Cardiovascular disease has many names, but all describe conditions that are related to the heart and its blood vessels. Most people believe that cardiovascular disease is mostly associated with older men, but women are just as susceptible. But cardiovascular disease, which includes heart attack, stroke and various other forms of heart-related problems, is now the leading cause of deaths in women.
Age is one of the greatest risk factors for cardiovascular disease. The vast majority of these fatalities occur in men who are in their sixties, seventies or eighties. And since the majority of these fatal cardiovascular diseases are caused by a problem with the heart (ischemia) rather than some sort of malfunction of the circulation, people who have had cardiac rehabilitation or undergone a bypass surgery can still have a full life. For more details on Paid Clinical Trials, visit Trials 4 Us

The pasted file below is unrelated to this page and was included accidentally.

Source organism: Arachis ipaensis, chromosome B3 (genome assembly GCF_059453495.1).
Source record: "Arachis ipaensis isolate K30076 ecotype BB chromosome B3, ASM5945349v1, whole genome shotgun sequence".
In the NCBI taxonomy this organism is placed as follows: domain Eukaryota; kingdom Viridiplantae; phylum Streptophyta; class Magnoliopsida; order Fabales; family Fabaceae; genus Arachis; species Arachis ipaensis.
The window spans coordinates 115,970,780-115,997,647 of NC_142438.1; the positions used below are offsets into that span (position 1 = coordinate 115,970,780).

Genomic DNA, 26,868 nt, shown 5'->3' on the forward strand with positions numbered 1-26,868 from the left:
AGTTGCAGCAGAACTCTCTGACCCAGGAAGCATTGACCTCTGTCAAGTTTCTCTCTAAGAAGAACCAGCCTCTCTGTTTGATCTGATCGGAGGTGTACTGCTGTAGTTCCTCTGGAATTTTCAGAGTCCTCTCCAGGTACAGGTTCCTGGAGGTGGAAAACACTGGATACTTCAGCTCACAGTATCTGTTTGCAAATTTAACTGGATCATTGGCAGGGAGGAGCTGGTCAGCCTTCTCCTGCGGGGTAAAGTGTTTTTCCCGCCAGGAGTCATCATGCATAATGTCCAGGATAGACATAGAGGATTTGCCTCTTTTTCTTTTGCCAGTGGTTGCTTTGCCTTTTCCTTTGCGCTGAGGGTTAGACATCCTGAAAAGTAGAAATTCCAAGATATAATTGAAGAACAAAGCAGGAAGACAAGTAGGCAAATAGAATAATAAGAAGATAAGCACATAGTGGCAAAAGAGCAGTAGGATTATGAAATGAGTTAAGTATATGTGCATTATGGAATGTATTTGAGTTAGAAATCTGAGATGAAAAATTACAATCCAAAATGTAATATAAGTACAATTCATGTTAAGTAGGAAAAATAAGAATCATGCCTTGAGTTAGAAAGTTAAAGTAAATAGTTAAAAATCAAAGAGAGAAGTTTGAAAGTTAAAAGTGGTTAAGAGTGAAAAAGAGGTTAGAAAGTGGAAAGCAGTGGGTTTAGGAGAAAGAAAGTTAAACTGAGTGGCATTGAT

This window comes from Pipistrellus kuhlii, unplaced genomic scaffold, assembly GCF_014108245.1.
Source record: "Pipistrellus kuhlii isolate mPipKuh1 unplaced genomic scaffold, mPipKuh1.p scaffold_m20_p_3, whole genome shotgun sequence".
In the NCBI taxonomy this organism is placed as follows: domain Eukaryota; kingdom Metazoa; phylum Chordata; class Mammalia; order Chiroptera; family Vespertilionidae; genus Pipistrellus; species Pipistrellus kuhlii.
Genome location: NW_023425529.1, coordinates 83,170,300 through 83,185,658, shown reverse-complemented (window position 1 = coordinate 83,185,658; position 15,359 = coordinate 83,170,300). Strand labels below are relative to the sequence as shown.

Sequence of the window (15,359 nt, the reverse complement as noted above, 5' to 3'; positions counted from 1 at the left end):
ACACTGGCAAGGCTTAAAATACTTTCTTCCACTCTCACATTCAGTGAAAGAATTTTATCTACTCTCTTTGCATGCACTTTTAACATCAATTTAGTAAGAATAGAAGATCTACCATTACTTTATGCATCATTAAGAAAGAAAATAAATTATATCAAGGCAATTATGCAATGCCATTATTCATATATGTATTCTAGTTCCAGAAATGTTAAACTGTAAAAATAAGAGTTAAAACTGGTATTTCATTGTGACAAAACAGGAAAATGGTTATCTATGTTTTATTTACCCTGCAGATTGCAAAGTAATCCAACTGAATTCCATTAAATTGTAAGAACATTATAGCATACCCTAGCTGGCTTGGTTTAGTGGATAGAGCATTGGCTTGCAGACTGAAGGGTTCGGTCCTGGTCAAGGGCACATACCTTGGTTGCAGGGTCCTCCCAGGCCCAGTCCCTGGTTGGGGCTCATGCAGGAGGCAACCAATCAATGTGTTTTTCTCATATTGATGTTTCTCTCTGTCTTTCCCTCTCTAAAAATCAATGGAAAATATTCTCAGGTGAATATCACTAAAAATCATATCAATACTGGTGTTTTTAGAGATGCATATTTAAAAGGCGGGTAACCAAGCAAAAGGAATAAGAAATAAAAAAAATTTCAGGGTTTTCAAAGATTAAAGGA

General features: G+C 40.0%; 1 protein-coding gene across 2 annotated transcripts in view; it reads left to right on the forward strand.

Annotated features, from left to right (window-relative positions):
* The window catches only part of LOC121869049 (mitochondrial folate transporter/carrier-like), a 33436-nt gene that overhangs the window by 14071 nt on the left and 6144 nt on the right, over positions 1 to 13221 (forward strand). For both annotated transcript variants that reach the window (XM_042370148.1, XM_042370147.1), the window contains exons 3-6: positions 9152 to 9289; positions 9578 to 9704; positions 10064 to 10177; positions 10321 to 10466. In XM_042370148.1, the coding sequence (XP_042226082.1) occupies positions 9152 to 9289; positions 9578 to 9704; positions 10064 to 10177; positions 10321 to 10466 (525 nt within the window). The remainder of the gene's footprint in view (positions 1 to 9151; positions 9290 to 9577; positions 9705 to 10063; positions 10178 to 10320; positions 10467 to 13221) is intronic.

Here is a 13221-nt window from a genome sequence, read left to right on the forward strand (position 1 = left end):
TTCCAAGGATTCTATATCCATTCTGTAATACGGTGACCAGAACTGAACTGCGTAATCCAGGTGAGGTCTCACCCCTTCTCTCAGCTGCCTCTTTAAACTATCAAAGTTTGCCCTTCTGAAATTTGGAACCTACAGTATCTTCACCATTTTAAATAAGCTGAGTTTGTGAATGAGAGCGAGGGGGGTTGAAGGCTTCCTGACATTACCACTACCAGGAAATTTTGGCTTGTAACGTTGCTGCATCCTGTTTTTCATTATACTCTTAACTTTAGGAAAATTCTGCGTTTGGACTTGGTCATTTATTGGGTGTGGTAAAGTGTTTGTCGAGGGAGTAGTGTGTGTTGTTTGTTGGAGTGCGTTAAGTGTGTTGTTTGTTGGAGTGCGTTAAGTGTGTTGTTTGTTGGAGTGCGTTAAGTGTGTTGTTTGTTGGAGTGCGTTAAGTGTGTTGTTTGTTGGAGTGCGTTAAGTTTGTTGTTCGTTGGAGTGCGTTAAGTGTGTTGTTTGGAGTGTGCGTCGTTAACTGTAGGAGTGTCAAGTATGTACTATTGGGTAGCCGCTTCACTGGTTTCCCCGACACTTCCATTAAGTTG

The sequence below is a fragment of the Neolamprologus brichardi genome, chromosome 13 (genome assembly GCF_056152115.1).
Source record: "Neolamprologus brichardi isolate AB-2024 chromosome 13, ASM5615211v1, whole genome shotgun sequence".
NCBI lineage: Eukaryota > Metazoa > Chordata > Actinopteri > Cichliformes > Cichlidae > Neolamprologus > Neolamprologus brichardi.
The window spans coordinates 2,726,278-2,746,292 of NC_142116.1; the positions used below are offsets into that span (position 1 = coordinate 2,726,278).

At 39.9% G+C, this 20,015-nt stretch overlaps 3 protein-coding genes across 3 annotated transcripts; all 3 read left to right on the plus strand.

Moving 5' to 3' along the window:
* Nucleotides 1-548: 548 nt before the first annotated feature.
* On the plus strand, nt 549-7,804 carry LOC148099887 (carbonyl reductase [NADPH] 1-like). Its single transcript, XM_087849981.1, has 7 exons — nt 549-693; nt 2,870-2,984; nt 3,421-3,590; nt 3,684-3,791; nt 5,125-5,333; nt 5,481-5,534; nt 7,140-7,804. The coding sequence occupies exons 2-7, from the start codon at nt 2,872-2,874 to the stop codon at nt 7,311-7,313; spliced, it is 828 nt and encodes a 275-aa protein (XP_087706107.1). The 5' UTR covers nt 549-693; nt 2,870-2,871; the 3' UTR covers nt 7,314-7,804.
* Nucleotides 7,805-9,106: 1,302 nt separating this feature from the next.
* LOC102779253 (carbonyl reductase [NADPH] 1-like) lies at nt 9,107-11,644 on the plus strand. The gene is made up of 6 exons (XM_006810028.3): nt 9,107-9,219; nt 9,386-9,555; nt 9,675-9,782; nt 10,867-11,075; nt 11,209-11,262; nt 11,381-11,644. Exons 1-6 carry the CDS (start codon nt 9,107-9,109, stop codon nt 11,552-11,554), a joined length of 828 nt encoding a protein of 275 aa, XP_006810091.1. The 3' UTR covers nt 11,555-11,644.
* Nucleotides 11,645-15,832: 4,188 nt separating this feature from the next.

Tobacco use, alcohol use and obesity all dramatically increase the risk of developing cardiovascular disease. Smoking has been identified as the primary driver of most heart attacks and strokes. And studies have shown that even mild tobacco use (a single cigar, or one pipe, for example) is enough to significantly reduce a person’s life expectancy. Alcohol use has been proven to exacerbate atherosclerosis, the hardening of the arteries, and it has also been shown to lead to clogged arteries and heart attacks. Obesity is a huge problem and while exercise does not directly address risk factors for cardiovascular disease, a high BMI can put a person at higher risk of certain cardiovascular diseases.